Alaska watches, nervously, as Ukraine war pushes more Russian oil through Bering Strait
A sharp increase in oil tankers carrying Russian oil to China prompts new warnings of risks to Alaska villages and the fish, seals and whales they harvest.
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The war in Ukraine appears to be driving a sharp increase in shipments of Russian oil to China through the Bering Strait, prompting new warnings that the traffic threatens the isolated villages and residents’ fish and wildlife harvests on the American side of the border.
“I feel pretty confident that it’s the start of a trend,” said Andrew Hartsig, the Anchorage-based senior director of the Ocean Conservancy’s Arctic program. He added: “Alaska's communities and coastlines are at risk in the event of an accident.”
So far this summer, at least five tankers have set out carrying Russian crude across the Northern Sea Route to China, according to Bloomberg — a voyage that, for oil tankers, had been attempted just twice before.
An Arctic-focused publication, High North News, said that the traffic is going both ways: The second-ever large container ship to transit the sea route left China in early August bound for St. Petersburg.
Experts warn that an Arctic oil spill could be catastrophic. With high shipping costs typically translating into steep prices for groceries, foods harvested from the ocean — fish, whales, seals, walrus — are essential for subsistence.
“That's our main source of food security, from the Bering Sea,” Ben Pungowiyi, the president of the tribal government in the 800-person village of Savoonga, said in an interview.
Policymakers and advocates have long predicted that global warming-driven sea ice melt will make the Northern Sea Route — from Northern Europe to Asia through the Bering Strait — increasingly attractive to the global shipping industry.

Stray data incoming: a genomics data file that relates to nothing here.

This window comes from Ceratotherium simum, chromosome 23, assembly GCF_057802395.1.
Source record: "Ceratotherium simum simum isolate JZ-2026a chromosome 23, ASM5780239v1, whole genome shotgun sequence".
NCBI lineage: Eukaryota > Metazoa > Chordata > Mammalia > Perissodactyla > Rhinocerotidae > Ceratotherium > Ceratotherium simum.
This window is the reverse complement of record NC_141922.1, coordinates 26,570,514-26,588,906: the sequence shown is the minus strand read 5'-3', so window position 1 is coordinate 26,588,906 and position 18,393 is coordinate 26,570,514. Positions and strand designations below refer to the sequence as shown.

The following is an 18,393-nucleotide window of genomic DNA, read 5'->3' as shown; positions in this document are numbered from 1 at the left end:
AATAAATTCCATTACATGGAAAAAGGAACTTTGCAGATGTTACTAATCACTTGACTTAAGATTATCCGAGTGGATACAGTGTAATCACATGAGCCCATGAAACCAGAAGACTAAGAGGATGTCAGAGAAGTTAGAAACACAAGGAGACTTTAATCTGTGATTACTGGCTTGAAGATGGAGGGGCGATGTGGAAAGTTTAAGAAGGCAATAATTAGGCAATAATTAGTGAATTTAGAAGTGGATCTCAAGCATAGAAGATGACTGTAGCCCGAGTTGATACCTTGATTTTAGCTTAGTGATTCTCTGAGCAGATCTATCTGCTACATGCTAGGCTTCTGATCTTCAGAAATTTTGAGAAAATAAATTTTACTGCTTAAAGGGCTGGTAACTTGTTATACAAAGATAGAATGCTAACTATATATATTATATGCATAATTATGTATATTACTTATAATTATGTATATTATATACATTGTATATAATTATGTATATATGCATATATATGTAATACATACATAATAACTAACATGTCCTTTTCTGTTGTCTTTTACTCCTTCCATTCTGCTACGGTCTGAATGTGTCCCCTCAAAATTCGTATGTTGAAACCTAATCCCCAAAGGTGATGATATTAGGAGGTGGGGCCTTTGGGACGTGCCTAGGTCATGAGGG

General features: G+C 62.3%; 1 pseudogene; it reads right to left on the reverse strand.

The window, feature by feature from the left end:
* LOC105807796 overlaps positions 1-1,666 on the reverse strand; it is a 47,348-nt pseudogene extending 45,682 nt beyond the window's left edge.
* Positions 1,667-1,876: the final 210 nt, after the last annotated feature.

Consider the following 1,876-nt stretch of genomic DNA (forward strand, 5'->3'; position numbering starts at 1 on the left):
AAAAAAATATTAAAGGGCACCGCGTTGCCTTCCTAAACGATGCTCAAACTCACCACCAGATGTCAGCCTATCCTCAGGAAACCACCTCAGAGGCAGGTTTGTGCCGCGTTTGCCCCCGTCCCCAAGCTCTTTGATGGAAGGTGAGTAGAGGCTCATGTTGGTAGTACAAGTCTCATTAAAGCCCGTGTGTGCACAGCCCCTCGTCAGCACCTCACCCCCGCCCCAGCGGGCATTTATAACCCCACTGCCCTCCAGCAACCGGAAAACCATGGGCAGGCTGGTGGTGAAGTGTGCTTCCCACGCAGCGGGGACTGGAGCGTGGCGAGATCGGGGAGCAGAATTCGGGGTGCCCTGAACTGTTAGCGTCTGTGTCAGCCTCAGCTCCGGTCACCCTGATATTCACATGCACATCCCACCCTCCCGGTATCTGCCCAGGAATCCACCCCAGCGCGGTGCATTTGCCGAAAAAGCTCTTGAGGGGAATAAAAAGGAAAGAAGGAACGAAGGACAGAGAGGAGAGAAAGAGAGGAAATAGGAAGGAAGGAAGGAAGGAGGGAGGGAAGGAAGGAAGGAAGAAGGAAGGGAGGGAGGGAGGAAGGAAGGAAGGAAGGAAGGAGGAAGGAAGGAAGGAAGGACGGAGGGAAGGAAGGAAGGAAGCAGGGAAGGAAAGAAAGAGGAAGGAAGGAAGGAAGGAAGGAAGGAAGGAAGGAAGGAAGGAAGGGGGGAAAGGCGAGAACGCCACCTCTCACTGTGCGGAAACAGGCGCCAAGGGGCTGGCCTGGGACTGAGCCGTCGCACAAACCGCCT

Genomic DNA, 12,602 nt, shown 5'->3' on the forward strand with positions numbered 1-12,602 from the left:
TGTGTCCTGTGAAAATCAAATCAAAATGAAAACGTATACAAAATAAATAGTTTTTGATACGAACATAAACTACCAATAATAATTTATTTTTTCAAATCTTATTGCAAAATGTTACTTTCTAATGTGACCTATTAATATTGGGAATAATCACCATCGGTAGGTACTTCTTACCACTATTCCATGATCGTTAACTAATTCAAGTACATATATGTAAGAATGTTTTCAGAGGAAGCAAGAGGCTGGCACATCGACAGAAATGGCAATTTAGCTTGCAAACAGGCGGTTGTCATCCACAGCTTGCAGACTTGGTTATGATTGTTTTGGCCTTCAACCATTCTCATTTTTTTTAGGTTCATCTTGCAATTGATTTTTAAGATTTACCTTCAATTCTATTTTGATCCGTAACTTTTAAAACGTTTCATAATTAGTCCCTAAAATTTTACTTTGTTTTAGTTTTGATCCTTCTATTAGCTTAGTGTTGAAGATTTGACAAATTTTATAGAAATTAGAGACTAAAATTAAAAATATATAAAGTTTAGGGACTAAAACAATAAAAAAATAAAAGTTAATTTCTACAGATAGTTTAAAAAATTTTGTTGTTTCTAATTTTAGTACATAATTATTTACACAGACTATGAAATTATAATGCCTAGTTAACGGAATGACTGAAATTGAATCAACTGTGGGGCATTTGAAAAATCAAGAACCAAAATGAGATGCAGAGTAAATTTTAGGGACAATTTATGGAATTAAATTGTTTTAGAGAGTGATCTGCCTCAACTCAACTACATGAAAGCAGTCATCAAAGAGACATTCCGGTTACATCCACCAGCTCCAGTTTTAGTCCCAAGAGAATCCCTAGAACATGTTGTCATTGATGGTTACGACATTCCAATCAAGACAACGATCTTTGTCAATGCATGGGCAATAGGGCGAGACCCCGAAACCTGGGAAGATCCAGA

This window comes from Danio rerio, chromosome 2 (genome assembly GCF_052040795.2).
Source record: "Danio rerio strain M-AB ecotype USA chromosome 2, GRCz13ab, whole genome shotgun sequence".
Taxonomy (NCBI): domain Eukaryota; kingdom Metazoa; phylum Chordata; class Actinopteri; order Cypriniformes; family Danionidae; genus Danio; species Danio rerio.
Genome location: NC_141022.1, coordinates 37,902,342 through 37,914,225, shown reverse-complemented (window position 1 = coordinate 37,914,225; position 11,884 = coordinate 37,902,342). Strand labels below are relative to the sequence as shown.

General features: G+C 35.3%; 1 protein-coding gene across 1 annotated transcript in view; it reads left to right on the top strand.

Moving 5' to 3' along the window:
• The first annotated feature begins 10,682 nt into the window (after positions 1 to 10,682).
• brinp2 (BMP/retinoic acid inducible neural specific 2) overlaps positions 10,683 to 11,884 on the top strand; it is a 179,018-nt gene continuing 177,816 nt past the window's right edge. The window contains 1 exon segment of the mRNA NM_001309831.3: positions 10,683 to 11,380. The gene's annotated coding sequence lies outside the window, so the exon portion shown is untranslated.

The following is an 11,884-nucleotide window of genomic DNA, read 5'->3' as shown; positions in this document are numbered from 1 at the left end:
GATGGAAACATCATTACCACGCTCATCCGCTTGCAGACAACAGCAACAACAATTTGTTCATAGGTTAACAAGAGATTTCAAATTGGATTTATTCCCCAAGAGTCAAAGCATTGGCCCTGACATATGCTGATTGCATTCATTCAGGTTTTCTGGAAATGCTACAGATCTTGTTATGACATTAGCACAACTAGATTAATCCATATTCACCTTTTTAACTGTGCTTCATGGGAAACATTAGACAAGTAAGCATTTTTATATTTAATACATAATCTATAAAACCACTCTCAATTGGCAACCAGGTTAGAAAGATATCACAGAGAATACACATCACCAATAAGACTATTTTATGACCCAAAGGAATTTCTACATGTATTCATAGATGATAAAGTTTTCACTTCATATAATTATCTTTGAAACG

If summer ice conditions allow, passage across the Arctic can cut shipping times by two weeks over the traditional Russia-to-Asia route through the Mediterranean Sea and the Suez Canal.
And the Ukraine conflict appears to be accelerating that trend, as Western sanctions cut off European markets and leave China and India as Russia’s two largest customers for oil.
While the ships are free to pass through the Bering Strait, its 55-mile width means that any spills would be likely to drift toward Alaska communities. Advocacy groups, residents and the government officials who represent them say that the increased traffic underscores the need for the U.S. government to enhance its programs and infrastructure to respond to accidents.
“We're concerned about it and we're pushing, hoping to get some funding,” Pungowiyi said. “We're right smack in the middle of the Bering Strait, and you want to be able to respond.”
Savoonga, 150 miles south of the strait on St. Lawrence Island, is one of several villages near the Northern Sea Route that could be harmed by an oil spill or other shipping-related accidents.
Other communities include Wales, population 160, at the edge of the American side of the strait; Gambell, also on St. Lawrence Island, with 600 residents; and Diomede, a tiny island community in the middle of the strait with just 80 people.
None of those villages currently has substantial spill response infrastructure, or a major harbor where ships could be docked. Diomede lacked functional phone service Friday, with residents unable to place outgoing calls and incoming calls cutting off after a few seconds.
Pungowiyi, in Savoonga, said his tribe is advancing a project to further develop its small harbor to accommodate larger vessels.
In Nome, the regional hub town to the southeast, the nation’s first deepwater Arctic port is in development, which could support U.S. Coast Guard operations in the area. It won’t be ready to use for several years, though a nonprofit response organization currently maintains an inflatable skiff in Nome and booms used to contain spills, according to an online inventory.